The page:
The tower doesn’t move – not until 1968, when it is lost to a road-widening scheme, when the planners are giving over the city to cars and the sky to pedestrians. But shot is still made in the same way to this day. Watts does, however, leave Redcliffe for Clifton, where Bristol’s wealthy are now settling, while his own Westminster Abbey is eventually replaced by Brutalist concrete.


The balls he drops from the sky contain within them four ways to die: the lead, the drop, the shot, and poison. Arsenic and antimony are the alloys that cause the lead to form into a ball. It’s mere luck that Watts experimented with metal from the Mendip Hills, where just enough arsenic occurs naturally in the lead. After that supply is exhausted, workers add in arsenic, which the French call the poudre de succession – inheritance powder — and antimony, whose name comes from ‘monk killer’.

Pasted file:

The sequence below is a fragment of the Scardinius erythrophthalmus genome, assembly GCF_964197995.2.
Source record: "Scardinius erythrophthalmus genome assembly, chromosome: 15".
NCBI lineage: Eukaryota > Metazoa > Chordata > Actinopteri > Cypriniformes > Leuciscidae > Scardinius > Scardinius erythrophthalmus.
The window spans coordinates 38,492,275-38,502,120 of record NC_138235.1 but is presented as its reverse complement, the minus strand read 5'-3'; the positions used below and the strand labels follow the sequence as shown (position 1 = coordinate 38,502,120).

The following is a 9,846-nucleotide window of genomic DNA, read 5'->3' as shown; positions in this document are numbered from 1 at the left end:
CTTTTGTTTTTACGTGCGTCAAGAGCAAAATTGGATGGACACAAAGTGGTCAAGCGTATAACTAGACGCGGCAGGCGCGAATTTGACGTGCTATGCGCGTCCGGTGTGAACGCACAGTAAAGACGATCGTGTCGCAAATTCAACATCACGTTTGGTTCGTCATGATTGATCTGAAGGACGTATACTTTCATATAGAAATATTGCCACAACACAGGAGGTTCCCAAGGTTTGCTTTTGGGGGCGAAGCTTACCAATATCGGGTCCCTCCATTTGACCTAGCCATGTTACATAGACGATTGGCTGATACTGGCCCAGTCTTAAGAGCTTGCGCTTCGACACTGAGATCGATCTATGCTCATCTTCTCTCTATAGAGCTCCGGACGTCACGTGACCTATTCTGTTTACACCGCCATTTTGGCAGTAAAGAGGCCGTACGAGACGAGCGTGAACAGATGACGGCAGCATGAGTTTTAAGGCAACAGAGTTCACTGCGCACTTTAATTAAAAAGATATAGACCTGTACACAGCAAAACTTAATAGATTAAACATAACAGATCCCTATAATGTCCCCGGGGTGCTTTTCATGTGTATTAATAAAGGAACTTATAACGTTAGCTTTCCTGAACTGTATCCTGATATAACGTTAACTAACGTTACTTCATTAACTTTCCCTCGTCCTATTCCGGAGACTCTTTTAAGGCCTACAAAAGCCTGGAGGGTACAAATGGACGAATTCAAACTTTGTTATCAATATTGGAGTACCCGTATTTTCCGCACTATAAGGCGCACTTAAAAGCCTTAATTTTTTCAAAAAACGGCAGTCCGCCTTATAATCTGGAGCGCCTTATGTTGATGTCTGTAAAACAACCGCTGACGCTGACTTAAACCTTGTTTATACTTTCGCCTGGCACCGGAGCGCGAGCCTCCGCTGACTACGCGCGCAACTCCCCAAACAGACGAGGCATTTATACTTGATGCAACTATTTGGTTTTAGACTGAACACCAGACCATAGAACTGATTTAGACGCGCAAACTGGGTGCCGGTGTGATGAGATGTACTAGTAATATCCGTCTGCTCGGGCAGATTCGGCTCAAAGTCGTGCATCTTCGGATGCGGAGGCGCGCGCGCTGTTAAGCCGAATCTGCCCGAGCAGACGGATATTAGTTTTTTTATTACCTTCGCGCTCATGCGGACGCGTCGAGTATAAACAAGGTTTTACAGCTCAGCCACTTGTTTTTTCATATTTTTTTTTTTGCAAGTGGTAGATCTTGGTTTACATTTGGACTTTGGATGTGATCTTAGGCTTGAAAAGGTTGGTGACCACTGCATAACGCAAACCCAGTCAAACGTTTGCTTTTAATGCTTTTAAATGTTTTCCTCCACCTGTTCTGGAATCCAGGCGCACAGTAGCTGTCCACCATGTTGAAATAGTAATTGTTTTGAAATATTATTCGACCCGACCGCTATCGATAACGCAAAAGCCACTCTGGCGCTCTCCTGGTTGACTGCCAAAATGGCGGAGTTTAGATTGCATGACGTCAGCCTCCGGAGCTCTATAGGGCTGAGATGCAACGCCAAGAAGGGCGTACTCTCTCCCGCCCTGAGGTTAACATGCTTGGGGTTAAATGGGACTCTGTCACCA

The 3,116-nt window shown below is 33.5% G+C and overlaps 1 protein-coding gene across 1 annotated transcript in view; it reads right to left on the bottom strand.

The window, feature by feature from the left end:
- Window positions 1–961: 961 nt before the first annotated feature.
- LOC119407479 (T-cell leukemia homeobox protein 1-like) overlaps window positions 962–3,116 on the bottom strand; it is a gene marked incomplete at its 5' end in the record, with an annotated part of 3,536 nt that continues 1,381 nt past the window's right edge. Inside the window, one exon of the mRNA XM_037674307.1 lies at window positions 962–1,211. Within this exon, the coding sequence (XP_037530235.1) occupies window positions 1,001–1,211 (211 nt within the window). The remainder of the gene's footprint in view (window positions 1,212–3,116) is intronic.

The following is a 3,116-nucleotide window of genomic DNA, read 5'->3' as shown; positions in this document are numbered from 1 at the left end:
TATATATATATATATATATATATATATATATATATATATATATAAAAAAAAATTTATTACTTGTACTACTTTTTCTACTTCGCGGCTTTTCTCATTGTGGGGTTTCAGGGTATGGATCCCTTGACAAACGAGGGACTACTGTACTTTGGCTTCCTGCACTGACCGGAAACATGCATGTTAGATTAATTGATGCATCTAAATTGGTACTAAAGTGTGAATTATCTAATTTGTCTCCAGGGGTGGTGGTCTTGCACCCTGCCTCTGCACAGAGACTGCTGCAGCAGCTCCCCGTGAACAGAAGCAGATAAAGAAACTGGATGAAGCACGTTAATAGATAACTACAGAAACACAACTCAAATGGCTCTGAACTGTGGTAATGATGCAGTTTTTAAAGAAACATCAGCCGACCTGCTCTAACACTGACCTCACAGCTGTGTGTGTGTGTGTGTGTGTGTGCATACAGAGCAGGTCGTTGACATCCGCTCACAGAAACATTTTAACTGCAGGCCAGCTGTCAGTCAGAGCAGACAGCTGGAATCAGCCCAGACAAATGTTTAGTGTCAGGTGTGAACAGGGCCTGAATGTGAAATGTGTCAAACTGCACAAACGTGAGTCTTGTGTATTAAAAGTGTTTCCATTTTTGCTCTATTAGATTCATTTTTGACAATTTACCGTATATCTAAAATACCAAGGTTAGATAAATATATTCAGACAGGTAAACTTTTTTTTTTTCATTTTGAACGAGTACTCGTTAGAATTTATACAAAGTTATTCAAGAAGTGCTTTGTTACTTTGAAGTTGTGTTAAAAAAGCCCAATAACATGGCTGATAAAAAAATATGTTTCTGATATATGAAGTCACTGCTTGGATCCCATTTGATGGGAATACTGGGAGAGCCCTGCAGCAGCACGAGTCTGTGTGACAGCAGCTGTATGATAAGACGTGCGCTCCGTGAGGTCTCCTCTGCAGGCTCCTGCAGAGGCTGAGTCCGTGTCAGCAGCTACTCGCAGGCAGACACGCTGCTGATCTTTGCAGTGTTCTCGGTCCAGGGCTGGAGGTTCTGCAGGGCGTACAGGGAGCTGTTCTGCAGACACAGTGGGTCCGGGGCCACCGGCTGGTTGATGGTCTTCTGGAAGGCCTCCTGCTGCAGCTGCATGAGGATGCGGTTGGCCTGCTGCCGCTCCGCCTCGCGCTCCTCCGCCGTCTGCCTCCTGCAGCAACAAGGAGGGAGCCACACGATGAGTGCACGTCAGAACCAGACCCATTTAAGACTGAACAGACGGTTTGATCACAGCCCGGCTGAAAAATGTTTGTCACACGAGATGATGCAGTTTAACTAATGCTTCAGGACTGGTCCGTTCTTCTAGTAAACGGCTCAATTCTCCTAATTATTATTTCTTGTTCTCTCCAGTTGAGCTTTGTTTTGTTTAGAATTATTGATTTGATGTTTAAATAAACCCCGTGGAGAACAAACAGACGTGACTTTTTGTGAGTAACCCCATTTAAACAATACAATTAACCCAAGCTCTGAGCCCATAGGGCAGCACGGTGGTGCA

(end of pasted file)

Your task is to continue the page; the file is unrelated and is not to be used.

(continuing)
Antimony also means ‘against aloneness’ because it’s never found unalloyed. The phrase seems apt for William Watts, alone as he fights his neighbours in Redcliffe and rails against his detractors in the paper. Instead of discontinuing the works, he abandons the pig sties and Mr Crofs’s distillery for the cliffs of Clifton and the Avon Gorge’s fresh air. In the rock face he’ll cleave another wall, another drop. He invests in real estate, but first must build a retaining wall in the cliff, only the process turns out to be more expensive than he’d reckoned.